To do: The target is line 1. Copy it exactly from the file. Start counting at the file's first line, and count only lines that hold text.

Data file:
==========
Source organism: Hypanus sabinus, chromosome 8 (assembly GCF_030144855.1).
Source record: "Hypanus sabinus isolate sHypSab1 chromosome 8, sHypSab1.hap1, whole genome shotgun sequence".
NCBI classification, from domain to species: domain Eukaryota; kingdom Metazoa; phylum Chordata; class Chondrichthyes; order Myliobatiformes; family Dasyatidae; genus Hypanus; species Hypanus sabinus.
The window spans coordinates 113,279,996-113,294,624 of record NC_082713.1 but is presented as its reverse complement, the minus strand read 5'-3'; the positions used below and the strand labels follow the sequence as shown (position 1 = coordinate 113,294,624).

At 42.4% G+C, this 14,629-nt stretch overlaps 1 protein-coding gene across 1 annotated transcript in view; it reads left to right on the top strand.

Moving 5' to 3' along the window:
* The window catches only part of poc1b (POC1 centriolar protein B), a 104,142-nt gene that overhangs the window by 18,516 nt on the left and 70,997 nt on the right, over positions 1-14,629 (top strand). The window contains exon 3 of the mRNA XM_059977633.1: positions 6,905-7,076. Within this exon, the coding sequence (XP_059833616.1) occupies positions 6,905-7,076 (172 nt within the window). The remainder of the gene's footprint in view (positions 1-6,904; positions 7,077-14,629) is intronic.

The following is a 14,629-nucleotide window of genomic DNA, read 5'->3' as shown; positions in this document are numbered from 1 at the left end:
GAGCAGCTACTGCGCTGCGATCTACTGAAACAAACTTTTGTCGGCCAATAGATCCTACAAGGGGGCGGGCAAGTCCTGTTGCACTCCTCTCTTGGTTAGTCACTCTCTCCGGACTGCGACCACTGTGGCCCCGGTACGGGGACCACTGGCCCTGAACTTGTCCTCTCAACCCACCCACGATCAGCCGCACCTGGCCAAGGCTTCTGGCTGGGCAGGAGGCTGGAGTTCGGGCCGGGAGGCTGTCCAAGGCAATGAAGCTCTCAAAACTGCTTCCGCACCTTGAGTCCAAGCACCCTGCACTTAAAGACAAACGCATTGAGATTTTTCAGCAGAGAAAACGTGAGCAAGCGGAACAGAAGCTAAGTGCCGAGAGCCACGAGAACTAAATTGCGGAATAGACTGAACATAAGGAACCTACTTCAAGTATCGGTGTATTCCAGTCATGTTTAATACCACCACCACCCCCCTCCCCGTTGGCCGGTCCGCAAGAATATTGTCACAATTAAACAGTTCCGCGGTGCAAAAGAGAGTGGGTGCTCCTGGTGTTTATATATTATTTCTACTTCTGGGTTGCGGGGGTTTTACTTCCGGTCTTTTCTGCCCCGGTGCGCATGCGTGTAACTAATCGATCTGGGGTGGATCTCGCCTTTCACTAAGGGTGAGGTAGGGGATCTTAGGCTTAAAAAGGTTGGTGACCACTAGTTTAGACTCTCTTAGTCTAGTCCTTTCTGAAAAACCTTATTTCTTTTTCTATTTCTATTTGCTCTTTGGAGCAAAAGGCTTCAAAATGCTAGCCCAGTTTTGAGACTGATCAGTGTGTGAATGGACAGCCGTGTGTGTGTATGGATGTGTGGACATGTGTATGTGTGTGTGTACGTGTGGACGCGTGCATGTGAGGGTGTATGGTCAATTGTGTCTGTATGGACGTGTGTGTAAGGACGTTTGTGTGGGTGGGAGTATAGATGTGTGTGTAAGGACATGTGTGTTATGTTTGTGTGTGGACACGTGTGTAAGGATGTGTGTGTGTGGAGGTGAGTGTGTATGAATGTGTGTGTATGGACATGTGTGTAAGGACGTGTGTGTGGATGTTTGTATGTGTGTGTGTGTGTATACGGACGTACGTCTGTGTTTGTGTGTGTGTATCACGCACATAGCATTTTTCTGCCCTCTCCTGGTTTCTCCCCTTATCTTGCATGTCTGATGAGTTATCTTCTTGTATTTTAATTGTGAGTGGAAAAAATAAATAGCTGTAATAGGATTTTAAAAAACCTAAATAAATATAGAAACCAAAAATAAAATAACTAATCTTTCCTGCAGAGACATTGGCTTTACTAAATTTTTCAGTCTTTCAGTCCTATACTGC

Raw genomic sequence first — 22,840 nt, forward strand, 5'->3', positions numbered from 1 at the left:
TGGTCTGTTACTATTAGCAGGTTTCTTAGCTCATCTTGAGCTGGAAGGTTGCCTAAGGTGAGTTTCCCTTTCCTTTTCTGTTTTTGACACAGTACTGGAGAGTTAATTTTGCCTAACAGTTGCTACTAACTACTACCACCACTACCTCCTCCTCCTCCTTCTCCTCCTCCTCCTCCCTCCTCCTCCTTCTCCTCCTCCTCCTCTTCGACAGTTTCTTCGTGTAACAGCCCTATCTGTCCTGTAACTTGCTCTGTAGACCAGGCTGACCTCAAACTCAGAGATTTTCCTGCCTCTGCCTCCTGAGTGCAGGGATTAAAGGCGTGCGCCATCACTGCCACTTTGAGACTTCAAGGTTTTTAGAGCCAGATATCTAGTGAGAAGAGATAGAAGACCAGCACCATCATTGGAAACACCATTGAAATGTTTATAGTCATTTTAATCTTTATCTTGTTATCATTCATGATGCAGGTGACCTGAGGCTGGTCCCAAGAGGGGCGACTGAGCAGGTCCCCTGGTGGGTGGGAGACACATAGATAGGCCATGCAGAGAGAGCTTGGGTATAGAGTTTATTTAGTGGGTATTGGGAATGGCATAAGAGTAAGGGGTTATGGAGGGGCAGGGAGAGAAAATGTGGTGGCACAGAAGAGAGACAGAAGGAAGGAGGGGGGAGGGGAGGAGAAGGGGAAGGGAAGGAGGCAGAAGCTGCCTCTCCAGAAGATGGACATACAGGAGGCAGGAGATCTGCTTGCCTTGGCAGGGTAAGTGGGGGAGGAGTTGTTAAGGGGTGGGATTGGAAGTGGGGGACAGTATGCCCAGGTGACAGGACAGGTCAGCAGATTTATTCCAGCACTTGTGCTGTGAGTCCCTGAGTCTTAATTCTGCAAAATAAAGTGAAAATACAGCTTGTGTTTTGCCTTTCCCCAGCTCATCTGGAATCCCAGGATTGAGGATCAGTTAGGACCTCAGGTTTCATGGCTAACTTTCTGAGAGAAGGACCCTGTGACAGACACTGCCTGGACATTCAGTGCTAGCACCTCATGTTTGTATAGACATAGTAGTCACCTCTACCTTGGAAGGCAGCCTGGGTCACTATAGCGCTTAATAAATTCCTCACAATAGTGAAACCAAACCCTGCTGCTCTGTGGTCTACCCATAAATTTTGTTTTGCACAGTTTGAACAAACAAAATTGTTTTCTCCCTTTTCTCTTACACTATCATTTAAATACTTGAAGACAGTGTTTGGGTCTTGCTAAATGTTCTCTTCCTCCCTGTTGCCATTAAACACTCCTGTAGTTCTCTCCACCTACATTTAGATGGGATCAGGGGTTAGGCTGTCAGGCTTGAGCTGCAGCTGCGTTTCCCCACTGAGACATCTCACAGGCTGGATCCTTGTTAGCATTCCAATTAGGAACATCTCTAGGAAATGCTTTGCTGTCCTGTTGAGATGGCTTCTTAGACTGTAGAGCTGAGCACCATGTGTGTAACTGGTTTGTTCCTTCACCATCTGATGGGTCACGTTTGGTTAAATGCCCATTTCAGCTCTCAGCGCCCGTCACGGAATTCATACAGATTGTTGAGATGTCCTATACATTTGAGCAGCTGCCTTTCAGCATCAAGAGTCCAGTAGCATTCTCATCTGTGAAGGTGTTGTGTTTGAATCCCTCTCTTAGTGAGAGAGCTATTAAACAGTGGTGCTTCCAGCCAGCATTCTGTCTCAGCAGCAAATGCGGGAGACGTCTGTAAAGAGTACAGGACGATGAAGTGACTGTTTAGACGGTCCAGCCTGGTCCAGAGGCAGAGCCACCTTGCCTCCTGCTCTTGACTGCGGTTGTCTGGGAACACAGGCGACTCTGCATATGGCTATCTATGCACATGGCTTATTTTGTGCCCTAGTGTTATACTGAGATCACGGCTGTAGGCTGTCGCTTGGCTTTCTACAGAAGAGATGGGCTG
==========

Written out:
Source organism: Hypanus sabinus, chromosome 8 (assembly GCF_030144855.1).